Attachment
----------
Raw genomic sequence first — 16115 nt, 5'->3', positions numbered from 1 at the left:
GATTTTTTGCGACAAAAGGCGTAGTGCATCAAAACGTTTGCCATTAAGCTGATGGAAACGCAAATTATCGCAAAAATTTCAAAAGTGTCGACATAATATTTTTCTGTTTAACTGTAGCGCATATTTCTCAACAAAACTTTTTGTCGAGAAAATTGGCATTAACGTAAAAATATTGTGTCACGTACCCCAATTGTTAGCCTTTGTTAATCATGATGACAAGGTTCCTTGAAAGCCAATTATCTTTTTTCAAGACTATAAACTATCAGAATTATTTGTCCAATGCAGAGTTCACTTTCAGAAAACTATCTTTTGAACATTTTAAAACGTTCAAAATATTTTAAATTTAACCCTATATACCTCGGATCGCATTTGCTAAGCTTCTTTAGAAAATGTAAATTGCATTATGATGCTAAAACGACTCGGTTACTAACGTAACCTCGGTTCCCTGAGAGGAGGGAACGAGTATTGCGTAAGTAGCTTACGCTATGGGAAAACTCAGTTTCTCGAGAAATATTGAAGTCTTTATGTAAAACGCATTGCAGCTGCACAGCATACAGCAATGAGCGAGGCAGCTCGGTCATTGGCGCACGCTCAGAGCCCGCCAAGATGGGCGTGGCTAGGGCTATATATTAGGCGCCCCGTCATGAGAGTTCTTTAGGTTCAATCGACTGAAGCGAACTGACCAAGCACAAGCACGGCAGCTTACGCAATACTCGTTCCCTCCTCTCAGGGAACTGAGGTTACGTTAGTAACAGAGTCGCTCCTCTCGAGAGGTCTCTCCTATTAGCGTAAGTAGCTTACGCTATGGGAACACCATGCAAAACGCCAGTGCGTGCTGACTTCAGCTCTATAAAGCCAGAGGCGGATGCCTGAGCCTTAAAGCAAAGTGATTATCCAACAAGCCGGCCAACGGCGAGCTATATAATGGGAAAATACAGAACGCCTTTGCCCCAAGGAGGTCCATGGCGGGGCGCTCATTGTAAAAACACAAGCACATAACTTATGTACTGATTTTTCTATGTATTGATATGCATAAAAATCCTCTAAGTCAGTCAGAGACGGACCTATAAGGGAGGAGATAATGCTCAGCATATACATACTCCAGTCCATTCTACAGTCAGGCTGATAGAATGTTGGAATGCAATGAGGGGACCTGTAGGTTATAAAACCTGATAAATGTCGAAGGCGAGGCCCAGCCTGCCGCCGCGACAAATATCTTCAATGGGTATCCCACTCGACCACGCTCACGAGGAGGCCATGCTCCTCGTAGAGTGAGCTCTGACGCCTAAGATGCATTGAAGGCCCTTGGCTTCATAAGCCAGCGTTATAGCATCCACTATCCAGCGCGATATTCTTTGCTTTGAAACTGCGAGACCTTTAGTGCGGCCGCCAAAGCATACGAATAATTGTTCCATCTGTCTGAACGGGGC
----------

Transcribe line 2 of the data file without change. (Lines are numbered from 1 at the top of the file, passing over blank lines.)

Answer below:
GATTTTTTGCGACAAAAGGCGTAGTGCATCAAAACGTTTGCCATTAAGCTGATGGAAACGCAAATTATCGCAAAAATTTCAAAAGTGTCGACATAATATTTTTCTGTTTAACTGTAGCGCATATTTCTCAACAAAACTTTTTGTCGAGAAAATTGGCATTAACGTAAAAATATTGTGTCACGTACCCCAATTGTTAGCCTTTGTTAATCATGATGACAAGGTTCCTTGAAAGCCAATTATCTTTTTTCAAGACTATAAACTATCAGAATTATTTGTCCAATGCAGAGTTCACTTTCAGAAAACTATCTTTTGAACATTTTAAAACGTTCAAAATATTTTAAATTTAACCCTATATACCTCGGATCGCATTTGCTAAGCTTCTTTAGAAAATGTAAATTGCATTATGATGCTAAAACGACTCGGTTACTAACGTAACCTCGGTTCCCTGAGAGGAGGGAACGAGTATTGCGTAAGTAGCTTACGCTATGGGAAAACTCAGTTTCTCGAGAAATATTGAAGTCTTTATGTAAAACGCATTGCAGCTGCACAGCATACAGCAATGAGCGAGGCAGCTCGGTCATTGGCGCACGCTCAGAGCCCGCCAAGATGGGCGTGGCTAGGGCTATATATTAGGCGCCCCGTCATGAGAGTTCTTTAGGTTCAATCGACTGAAGCGAACTGACCAAGCACAAGCACGGCAGCTTACGCAATACTCGTTCCCTCCTCTCAGGGAACTGAGGTTACGTTAGTAACAGAGTCGCTCCTCTCGAGAGGTCTCTCCTATTAGCGTAAGTAGCTTACGCTATGGGAACACCATGCAAAACGCCAGTGCGTGCTGACTTCAGCTCTATAAAGCCAGAGGCGGATGCCTGAGCCTTAAAGCAAAGTGATTATCCAACAAGCCGGCCAACGGCGAGCTATATAATGGGAAAATACAGAACGCCTTTGCCCCAAGGAGGTCCATGGCGGGGCGCTCATTGTAAAAACACAAGCACATAACTTATGTACTGATTTTTCTATGTATTGATATGCATAAAAATCCTCTAAGTCAGTCAGAGACGGACCTATAAGGGAGGAGATAATGCTCAGCATATACATACTCCAGTCCATTCTACAGTCAGGCTGATAGAATGTTGGAATGCAATGAGGGGACCTGTAGGTTATAAAACCTGATAAATGTCGAAGGCGAGGCCCAGCCTGCCGCCGCGACAAATATCTTCAATGGGTATCCCACTCGACCACGCTCACGAGGAGGCCATGCTCCTCGTAGAGTGAGCTCTGACGCCTAAGATGCATTGAAGGCCCTTGGCTTCATAAGCCAGCGTTATAGCATCCACTATCCAGCGCGATATTCTTTGCTTTGAAACTGCGAGACCTTTAGTGCGGCCGCCAAAGCATACGAATAATTGTTCCATCTGTCTGAACGGGGC